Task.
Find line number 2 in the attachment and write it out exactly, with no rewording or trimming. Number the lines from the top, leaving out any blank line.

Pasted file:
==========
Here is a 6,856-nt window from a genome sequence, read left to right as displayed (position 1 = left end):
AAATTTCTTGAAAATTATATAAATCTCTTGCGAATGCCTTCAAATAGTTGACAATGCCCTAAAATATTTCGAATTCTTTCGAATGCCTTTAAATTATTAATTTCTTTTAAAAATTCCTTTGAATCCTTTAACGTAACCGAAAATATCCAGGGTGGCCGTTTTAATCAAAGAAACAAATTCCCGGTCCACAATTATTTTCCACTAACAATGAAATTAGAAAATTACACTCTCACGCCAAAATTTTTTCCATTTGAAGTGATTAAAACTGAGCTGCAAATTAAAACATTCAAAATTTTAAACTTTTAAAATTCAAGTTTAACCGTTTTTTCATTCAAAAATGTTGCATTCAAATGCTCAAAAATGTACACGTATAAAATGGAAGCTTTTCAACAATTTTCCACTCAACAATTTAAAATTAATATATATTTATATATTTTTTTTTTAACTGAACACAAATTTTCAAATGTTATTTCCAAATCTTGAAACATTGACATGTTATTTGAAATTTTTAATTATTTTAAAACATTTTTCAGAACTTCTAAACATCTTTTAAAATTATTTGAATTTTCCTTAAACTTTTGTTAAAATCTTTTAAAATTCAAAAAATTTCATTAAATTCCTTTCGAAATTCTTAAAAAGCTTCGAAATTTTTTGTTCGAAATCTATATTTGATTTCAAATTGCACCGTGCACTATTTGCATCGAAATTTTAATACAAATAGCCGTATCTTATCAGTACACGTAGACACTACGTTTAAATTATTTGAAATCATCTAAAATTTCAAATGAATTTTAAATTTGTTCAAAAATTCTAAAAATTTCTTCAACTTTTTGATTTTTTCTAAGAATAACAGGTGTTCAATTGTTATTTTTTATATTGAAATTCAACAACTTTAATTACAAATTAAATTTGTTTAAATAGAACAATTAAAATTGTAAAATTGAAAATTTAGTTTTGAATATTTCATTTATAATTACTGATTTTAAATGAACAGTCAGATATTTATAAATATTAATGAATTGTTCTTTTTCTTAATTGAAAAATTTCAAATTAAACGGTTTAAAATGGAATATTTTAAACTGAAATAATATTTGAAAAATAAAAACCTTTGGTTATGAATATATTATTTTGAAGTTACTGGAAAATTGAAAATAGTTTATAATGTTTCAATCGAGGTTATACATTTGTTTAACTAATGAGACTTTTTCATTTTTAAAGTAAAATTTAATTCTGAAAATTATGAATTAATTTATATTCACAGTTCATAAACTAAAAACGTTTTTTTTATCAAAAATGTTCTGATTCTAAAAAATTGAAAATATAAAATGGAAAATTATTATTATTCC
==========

AAATTTCTTGAAAATTATATAAATCTCTTGCGAATGCCTTCAAATAGTTGACAATGCCCTAAAATATTTCGAATTCTTTCGAATGCCTTTAAATTATTAATTTCTTTTAAAAATTCCTTTGAATCCTTTAACGTAACCGAAAATATCCAGGGTGGCCGTTTTAATCAAAGAAACAAATTCCCGGTCCACAATTATTTTCCACTAACAATGAAATTAGAAAATTACACTCTCACGCCAAAATTTTTTCCATTTGAAGTGATTAAAACTGAGCTGCAAATTAAAACATTCAAAATTTTAAACTTTTAAAATTCAAGTTTAACCGTTTTTTCATTCAAAAATGTTGCATTCAAATGCTCAAAAATGTACACGTATAAAATGGAAGCTTTTCAACAATTTTCCACTCAACAATTTAAAATTAATATATATTTATATATTTTTTTTTTAACTGAACACAAATTTTCAAATGTTATTTCCAAATCTTGAAACATTGACATGTTATTTGAAATTTTTAATTATTTTAAAACATTTTTCAGAACTTCTAAACATCTTTTAAAATTATTTGAATTTTCCTTAAACTTTTGTTAAAATCTTTTAAAATTCAAAAAATTTCATTAAATTCCTTTCGAAATTCTTAAAAAGCTTCGAAATTTTTTGTTCGAAATCTATATTTGATTTCAAATTGCACCGTGCACTATTTGCATCGAAATTTTAATACAAATAGCCGTATCTTATCAGTACACGTAGACACTACGTTTAAATTATTTGAAATCATCTAAAATTTCAAATGAATTTTAAATTTGTTCAAAAATTCTAAAAATTTCTTCAACTTTTTGATTTTTTCTAAGAATAACAGGTGTTCAATTGTTATTTTTTATATTGAAATTCAACAACTTTAATTACAAATTAAATTTGTTTAAATAGAACAATTAAAATTGTAAAATTGAAAATTTAGTTTTGAATATTTCATTTATAATTACTGATTTTAAATGAACAGTCAGATATTTATAAATATTAATGAATTGTTCTTTTTCTTAATTGAAAAATTTCAAATTAAACGGTTTAAAATGGAATATTTTAAACTGAAATAATATTTGAAAAATAAAAACCTTTGGTTATGAATATATTATTTTGAAGTTACTGGAAAATTGAAAATAGTTTATAATGTTTCAATCGAGGTTATACATTTGTTTAACTAATGAGACTTTTTCATTTTTAAAGTAAAATTTAATTCTGAAAATTATGAATTAATTTATATTCACAGTTCATAAACTAAAAACGTTTTTTTTATCAAAAATGTTCTGATTCTAAAAAATTGAAAATATAAAATGGAAAATTATTATTATTCC